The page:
RALEIGH, N.C. — Chemotherapy is a lifesaving treatment for many cancer patients. It’s given intravenously over a period of many hours. But many might not know that some cancers can be treated with oral chemotherapy, which consists of pills a patient takes at home. Now, a new study from Duke University shows that despite the benefits for patients, home treatment doesn’t always go as prescribed.
Deborah Tippett is a retired professor, world traveler and ballroom dancer, and for the second time in 13 years, she’s battling cancer.
“Doctors found, in a routine exam, a little abnormality which they decided to test,” Tippett said.
When Tippett had lymphoma years ago, treatment meant trips to a clinic and IV chemo.
“Sometimes, it would be 10 hours by the time I met with the doctor had my blood work, had the treatment," Tippett explained.
This time, Tippett’s doctor had a lab test her tumor for genetic mutations and found an oral anti-cancer treatment that could work for her ovarian cancer. Duke University GYN oncologist Brittany Davidson, M.D., studies cancer patients and how they fare with this home treatment.
“Several of my partners said, ‘Well, it's not going to be a problem. These patients have cancer, so, of course, they're going to take their treatment," Dr. Davidson said.
But, in a survey of 100 cancer patients taking oral anti-cancer treatment, Dr. Davidson found that 50% of patients took their medication exactly as prescribed — the right amount, at the exact time, under the correct conditions. 25% missed at least one dose in a week, and another 25% missed more than one dose.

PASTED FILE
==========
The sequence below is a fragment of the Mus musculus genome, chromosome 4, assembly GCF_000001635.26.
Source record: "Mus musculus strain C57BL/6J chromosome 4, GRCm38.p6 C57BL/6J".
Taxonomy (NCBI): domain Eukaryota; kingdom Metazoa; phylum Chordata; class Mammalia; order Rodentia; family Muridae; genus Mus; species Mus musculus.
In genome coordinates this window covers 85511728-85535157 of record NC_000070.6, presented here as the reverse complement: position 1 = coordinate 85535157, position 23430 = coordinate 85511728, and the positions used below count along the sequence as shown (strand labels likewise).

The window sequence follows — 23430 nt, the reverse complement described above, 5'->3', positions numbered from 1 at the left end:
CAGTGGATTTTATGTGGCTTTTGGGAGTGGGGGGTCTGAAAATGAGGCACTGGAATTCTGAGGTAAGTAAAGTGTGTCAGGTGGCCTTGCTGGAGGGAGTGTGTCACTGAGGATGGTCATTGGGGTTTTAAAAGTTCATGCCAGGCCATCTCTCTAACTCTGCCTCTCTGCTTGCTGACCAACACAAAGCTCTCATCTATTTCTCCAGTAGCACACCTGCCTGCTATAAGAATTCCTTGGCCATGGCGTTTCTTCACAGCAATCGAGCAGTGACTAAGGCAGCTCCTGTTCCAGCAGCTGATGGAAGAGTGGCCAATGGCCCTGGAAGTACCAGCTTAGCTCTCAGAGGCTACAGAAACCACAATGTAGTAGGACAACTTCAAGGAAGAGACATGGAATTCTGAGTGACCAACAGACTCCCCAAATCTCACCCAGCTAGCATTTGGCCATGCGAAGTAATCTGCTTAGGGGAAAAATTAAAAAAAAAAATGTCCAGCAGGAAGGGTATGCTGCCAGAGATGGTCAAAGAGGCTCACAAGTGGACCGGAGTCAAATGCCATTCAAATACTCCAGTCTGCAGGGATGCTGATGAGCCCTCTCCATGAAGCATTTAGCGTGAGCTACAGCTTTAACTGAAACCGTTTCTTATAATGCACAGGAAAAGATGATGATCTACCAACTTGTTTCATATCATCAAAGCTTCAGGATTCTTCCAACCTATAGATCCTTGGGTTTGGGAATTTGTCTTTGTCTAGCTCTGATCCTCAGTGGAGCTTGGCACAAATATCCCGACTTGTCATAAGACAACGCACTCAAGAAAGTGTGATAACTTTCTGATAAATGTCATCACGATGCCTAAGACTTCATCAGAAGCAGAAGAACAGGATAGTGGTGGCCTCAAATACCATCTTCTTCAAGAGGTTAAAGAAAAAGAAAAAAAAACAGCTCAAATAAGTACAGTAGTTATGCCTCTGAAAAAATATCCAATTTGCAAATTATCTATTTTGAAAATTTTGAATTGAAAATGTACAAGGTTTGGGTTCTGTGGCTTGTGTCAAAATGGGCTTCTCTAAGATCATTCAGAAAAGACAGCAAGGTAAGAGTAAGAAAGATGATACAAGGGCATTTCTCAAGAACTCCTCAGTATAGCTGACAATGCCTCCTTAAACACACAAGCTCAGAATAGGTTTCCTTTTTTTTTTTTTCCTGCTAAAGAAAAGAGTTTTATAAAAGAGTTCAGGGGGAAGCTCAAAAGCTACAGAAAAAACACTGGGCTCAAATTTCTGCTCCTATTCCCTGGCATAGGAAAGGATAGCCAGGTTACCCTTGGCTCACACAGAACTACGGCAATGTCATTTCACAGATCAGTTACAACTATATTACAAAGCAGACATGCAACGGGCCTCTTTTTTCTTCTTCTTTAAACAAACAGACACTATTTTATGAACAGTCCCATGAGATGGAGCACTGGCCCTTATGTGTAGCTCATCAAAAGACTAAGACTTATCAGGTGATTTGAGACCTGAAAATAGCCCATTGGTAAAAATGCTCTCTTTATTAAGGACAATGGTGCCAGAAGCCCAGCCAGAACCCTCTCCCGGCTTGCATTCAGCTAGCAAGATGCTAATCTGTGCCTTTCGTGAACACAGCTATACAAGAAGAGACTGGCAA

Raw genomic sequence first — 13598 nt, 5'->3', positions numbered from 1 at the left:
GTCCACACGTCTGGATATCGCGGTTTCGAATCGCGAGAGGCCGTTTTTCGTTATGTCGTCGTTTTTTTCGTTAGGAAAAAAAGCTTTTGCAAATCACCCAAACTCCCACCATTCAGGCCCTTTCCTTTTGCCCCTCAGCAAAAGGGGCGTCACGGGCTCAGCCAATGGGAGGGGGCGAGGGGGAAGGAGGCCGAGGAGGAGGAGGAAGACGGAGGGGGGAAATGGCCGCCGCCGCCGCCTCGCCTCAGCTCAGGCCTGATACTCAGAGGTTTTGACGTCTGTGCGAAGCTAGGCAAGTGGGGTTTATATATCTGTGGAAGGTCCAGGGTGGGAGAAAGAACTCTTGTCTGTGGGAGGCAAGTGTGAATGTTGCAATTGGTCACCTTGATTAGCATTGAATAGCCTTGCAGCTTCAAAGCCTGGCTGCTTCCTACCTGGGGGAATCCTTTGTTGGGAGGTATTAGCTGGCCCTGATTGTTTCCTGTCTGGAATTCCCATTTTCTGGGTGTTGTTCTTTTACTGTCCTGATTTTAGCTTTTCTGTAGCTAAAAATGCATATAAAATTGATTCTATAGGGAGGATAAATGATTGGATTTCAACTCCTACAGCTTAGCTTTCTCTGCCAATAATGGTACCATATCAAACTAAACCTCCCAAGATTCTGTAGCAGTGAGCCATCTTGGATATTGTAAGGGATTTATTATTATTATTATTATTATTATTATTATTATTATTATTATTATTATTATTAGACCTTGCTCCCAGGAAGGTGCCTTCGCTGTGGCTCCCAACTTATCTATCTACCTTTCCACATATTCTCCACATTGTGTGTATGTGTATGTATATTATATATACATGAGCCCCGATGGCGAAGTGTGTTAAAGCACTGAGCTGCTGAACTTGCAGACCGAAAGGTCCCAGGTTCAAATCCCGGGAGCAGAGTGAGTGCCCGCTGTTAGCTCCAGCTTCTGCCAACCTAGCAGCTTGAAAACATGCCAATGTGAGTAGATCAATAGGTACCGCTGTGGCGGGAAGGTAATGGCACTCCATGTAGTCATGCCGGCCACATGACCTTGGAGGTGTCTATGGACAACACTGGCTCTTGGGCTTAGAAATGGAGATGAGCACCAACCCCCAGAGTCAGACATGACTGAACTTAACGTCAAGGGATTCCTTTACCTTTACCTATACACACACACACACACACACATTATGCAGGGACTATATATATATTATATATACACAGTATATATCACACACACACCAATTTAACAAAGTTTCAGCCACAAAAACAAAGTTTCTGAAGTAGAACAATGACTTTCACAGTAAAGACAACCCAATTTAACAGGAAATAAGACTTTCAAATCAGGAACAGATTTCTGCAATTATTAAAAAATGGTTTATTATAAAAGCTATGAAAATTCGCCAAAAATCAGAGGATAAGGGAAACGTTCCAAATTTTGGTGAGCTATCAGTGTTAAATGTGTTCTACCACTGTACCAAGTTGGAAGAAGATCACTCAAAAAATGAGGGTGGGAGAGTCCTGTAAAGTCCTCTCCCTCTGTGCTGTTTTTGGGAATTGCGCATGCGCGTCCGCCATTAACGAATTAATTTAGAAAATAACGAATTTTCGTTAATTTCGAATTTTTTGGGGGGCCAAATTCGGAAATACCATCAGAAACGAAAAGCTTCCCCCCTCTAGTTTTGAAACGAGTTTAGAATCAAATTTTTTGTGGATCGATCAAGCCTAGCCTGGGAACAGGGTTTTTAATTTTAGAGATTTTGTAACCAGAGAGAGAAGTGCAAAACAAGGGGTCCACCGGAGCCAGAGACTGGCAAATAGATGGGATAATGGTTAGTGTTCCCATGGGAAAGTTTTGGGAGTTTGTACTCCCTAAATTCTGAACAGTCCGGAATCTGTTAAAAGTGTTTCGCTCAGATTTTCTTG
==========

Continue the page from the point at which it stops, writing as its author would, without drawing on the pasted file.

“This tells us that adherence is still a problem,” Dr. Davidson explained.
Earlier research suggested that side effects, patient support at home, and finances can all impact home treatment. Tippett and Dr. Davidson worked with the pharmaceutical company so she could afford her drug, Mekinist, and Tippett builds her day around medication time so that she never misses a dose.
These days, Tippett is back on her toes, feeling more like herself again.
“I'm just grateful to be living in a time where I could have all these options,” she said.
Dr. Davidson said there’s no research that shows what happens when patients are occasionally late or miss an oral dose. If patients miss many doses, the treatment might not work as effectively, and if doses are too close together, the side effects might be more severe.
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